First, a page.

transporting said material from said supply through a humidity chamber maintained at a very high relative humidity, at a temperature and for a time effective to permit said material to relax; and
passing said material into a drying chamber in which warm air is circulated for permitting the membrane material to shrink.
2. A method as in claim 1, wherein the relative humidity of the humidity chamber is maintained between about 80%-100%.
3. A method as in claim 2, wherein the relative humidity is maintained at about 100%.
4. A method as in claim 1, wherein the temperature in the humidity chamber is maintained at a value between about 70 F. and 212 F.
5. A method as in claim 4, wherein the temperature is maintained between about 150 F. and 212 F.
6. A method as in claim 1, wherein the time of treatment is between about 3 seconds and 70 hours.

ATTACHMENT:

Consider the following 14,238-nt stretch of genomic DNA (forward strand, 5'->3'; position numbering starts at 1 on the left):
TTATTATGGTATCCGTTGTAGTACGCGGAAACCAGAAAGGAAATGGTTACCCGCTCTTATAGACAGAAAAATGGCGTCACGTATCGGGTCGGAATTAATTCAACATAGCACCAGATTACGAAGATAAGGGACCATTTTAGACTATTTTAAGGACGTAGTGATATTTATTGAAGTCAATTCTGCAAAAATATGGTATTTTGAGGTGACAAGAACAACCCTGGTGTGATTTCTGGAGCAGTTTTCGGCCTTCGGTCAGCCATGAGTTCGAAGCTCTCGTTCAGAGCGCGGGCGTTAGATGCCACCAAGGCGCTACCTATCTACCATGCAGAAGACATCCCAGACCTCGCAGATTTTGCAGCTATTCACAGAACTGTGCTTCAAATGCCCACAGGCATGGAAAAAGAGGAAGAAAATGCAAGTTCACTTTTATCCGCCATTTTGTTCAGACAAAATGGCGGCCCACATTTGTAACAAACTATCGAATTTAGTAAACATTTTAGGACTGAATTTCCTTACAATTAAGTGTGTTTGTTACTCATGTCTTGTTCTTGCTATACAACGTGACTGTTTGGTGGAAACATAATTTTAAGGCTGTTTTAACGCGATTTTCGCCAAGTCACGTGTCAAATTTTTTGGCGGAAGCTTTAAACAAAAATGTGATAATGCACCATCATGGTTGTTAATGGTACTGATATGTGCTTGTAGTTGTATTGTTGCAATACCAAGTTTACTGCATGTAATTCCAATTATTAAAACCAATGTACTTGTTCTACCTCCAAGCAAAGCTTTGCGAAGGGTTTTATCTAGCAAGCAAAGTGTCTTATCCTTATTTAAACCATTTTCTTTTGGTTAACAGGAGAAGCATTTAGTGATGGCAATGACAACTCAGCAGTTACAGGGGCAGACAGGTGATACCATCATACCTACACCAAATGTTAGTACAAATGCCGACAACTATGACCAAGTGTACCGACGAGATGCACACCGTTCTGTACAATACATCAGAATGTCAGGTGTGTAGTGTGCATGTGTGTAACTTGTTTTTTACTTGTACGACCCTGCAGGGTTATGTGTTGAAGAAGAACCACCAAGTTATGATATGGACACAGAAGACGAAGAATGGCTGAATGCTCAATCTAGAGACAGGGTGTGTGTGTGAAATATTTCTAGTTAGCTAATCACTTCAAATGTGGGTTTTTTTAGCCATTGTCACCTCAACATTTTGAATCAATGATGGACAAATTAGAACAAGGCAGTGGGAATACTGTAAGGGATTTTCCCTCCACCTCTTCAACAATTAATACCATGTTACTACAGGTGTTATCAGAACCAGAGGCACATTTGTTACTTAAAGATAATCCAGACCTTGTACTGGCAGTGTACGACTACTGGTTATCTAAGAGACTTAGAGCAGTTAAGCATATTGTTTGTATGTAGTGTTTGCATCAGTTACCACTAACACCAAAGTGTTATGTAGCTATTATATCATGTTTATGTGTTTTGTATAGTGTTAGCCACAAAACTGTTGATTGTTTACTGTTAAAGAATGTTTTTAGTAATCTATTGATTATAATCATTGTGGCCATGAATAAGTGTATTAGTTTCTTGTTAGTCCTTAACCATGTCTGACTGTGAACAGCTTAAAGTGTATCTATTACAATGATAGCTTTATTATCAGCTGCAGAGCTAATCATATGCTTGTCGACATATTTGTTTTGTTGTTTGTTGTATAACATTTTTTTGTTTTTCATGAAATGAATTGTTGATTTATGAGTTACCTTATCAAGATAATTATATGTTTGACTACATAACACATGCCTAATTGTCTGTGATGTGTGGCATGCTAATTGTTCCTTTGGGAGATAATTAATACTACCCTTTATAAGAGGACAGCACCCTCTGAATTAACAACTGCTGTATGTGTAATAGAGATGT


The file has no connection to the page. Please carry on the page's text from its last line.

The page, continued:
7. A method as in claim 6, wherein the time of treatment is between about 3 seconds and 10 minutes.
8. A method as in claim 1, wherein said chamber includes a volatile liquid which is water.
9. A method of treating cellulose semi-permeable membranes, of the type used in coil dialyzers, so as to minimize shrinkage of the membrane during sterilization of the dialyzer, the method including the steps of:
providing a supply of cellulose semipermeable membrane material;
transporting said material from said supply through a humidity chamber maintained at a very high relative humidity, at a temperature and for a time effective to permit said material to relax;
passing said material into a drying chamber in which warm air is circulated for permitting the membrane material to shrink; and